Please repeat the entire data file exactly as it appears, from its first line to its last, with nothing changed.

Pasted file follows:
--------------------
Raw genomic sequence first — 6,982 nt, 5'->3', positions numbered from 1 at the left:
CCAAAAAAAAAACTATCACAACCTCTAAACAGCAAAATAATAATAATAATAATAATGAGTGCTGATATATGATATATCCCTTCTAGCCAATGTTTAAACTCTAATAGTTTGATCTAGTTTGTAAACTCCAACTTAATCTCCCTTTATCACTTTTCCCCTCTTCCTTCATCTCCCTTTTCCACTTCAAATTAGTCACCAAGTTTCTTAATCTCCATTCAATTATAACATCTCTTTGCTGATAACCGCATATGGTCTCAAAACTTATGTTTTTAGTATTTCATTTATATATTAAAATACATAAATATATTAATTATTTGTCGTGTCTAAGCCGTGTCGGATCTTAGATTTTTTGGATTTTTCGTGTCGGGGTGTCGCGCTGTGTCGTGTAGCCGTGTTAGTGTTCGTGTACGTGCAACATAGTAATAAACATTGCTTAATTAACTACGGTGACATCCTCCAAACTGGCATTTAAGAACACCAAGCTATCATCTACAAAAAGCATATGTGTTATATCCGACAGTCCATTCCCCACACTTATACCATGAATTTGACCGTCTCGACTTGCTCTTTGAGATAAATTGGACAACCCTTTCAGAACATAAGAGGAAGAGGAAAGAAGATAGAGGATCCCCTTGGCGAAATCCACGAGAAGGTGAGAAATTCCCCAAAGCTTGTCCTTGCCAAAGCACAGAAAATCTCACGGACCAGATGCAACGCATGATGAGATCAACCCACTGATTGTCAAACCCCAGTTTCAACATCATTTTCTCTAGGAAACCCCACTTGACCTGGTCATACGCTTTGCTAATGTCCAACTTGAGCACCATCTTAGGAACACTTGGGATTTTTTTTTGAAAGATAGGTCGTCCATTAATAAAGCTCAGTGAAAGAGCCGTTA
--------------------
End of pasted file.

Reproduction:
Raw genomic sequence first — 6,982 nt, 5'->3', positions numbered from 1 at the left:
CCAAAAAAAAAACTATCACAACCTCTAAACAGCAAAATAATAATAATAATAATAATGAGTGCTGATATATGATATATCCCTTCTAGCCAATGTTTAAACTCTAATAGTTTGATCTAGTTTGTAAACTCCAACTTAATCTCCCTTTATCACTTTTCCCCTCTTCCTTCATCTCCCTTTTCCACTTCAAATTAGTCACCAAGTTTCTTAATCTCCATTCAATTATAACATCTCTTTGCTGATAACCGCATATGGTCTCAAAACTTATGTTTTTAGTATTTCATTTATATATTAAAATACATAAATATATTAATTATTTGTCGTGTCTAAGCCGTGTCGGATCTTAGATTTTTTGGATTTTTCGTGTCGGGGTGTCGCGCTGTGTCGTGTAGCCGTGTTAGTGTTCGTGTACGTGCAACATAGTAATAAACATTGCTTAATTAACTACGGTGACATCCTCCAAACTGGCATTTAAGAACACCAAGCTATCATCTACAAAAAGCATATGTGTTATATCCGACAGTCCATTCCCCACACTTATACCATGAATTTGACCGTCTCGACTTGCTCTTTGAGATAAATTGGACAACCCTTTCAGAACATAAGAGGAAGAGGAAAGAAGATAGAGGATCCCCTTGGCGAAATCCACGAGAAGGTGAGAAATTCCCCAAAGCTTGTCCTTGCCAAAGCACAGAAAATCTCACGGACCAGATGCAACGCATGATGAGATCAACCCACTGATTGTCAAACCCCAGTTTCAACATCATTTTCTCTAGGAAACCCCACTTGACCTGGTCATACGCTTTGCTAATGTCCAACTTGAGCACCATCTTAGGAACACTTGGGATTTTTTTTTGAAAGATAGGTCGTCCATTAATAAAGCTCAGTGAAAGAGCCGTTA